I spent the last 10 months living in Paris, France on an exchange program for my master’s degree. University of Wisconsin-Milwaukee has a direct exchange program with Paris III – La Sorbonne Nouvelle, where graduate students/teaching assistants teach English conversation classes to French undergraduates while taking classes at any Parisian university for his/her master’s degree. Sounds like a pretty sweet deal, doesn’t it? Well, packing up most of your life and heading across the ocean for the academic year is a bit frightening, yet exciting all at the same time. Even though I’ve been to Paris twice before, my first month was a tumultuous and chaotic time full of new experiences, culture shock, and a few tears of frustration.
Upon arriving in Paris, I had to: find a place to live, open a bank account, get my visa validated, purchase a French SIM card and phone plan, attend meetings for my new teaching position, and enroll in my own graduate classes. Might not sound that hard; however, doing all of this in a foreign country with a different administrative and organizational structure, posed quite the challenge. I finally felt somewhat established in my Parisian life after living there for three months. Some of my favorite things about Paris: the food and pastries, the rich culture and history, and many visits from my family and friends who got to experience my daily life and experience some of the cultural differences for themselves. Some of my not so favorite things about Paris: French administration, the metro, the dense and over-populated city.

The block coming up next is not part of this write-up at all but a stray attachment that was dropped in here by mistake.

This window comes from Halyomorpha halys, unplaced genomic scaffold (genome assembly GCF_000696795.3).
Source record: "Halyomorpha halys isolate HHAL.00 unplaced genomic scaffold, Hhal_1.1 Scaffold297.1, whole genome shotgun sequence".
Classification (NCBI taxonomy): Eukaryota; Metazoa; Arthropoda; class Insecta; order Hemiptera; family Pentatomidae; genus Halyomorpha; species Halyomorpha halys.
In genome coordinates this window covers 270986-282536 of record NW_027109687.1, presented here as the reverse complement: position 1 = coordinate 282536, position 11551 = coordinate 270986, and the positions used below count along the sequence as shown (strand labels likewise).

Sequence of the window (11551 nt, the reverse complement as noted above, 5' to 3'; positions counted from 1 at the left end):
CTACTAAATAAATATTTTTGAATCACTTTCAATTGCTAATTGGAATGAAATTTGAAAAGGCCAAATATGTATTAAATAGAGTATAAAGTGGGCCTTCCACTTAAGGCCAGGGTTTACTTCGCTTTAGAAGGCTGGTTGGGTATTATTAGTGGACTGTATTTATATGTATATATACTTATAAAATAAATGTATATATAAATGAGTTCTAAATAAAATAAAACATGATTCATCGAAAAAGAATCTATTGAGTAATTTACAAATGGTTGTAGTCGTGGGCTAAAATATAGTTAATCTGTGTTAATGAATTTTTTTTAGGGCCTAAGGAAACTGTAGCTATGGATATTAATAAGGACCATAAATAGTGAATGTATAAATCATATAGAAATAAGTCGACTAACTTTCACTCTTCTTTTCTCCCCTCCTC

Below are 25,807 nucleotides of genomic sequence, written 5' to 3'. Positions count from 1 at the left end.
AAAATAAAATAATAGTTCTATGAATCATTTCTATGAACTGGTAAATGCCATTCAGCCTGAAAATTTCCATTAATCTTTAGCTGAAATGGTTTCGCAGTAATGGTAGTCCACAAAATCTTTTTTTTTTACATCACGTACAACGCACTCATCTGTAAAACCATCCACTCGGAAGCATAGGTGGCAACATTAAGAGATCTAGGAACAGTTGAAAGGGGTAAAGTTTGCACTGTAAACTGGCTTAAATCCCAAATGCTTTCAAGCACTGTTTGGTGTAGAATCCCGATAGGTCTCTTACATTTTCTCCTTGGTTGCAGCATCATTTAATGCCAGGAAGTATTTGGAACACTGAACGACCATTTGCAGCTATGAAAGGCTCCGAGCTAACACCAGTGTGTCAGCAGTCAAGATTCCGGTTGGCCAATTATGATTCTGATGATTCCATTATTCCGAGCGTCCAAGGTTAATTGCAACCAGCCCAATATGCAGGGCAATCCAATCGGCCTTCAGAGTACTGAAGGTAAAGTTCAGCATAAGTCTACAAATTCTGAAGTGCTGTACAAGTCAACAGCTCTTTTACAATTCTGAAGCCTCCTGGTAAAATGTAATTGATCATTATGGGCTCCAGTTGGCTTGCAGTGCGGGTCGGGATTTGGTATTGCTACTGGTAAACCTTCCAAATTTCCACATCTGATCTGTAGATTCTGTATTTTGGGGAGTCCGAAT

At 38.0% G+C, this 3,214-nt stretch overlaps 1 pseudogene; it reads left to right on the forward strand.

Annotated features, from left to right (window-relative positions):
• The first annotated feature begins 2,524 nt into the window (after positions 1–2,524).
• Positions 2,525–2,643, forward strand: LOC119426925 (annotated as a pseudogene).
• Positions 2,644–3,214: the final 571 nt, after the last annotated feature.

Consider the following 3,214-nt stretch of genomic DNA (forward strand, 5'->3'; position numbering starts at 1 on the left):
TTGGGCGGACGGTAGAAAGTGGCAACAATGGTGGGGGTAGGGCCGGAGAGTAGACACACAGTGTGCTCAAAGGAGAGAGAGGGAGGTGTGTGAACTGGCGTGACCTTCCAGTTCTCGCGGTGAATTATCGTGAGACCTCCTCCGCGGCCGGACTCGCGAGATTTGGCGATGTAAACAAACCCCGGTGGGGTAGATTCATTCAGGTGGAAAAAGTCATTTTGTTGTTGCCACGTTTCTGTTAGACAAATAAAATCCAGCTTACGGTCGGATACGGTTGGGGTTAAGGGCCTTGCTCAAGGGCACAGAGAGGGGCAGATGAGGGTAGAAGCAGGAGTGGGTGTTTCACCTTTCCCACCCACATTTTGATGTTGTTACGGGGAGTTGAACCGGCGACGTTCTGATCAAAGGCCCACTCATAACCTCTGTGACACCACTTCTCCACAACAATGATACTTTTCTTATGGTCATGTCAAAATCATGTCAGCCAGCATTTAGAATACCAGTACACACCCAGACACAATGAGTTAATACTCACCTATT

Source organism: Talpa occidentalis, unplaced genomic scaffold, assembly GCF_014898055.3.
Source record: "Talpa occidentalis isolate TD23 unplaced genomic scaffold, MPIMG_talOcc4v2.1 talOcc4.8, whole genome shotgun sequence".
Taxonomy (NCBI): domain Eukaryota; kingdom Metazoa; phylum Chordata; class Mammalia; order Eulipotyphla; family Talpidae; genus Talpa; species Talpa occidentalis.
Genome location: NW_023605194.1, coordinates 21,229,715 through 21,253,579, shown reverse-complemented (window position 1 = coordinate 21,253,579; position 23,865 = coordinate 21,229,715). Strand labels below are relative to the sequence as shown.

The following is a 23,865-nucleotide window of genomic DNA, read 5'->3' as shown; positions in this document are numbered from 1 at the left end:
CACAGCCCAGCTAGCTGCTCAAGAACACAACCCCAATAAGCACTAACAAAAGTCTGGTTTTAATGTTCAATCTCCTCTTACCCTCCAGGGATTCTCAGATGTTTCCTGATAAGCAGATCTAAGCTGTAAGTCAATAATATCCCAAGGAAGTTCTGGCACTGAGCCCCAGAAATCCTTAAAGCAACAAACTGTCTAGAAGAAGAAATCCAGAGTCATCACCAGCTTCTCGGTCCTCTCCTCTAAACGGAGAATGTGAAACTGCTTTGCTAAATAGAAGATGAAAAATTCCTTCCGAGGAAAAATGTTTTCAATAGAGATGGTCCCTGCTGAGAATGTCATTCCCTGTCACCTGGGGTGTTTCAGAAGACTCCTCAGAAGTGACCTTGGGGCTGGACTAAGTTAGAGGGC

I learned a great deal about French culture and about myself from stepping out of my comfort zone and living another lifestyle so far from home. While I didn’t feel like I belonged in Paris, I still had an enriching experience and have lots of stories to tell about my time abroad!
To live in a foreign country, you need to be open-minded, flexible, persistent, and organized. These are qualities I also use here at ICD Translation on a daily basis. I’ve learned that, as a project manager (PM), you must be organized with file management and communication as well as be persistent to ensure a polished product is returned to the client. A PM must be able to spot potential problems and anticipate any issues that might be encountered in the project. Addressing any issues, challenges, and client preferences at the beginning of the project will ensure it will go smoothly. Additionally, file preparation and management as well as CAT tool knowledge is crucial in the translation process and is something I’m still learning to fully understand. The amount of technology available for the translation industry is mindboggling! I hope to gain a deeper understanding of all the software programs and learn how to better handle different file formats to become a more experienced PM.
Throughout my internship I’ve learned a lot about managing translation projects and I’m grateful to the ICD team for showing me the ropes. I hope to develop the skills I’ve learned here and use them in the future as I continue in the translation business.
Lindsey Wondolkowski has her BA from the UW-LaCrosse in French and Spanish (Business Concentration). She completed a 100-hour internship at ICD Translation and is now working with us part-time as a Jr. Project Manager. Lindsey will complete her graduate degree in French Translation at UW-Milwaukee in December. She loves to travel, explore, and be outside. An avid runner, she is currently training for her second marathon, so working out and working at ICD keeps her quite busy!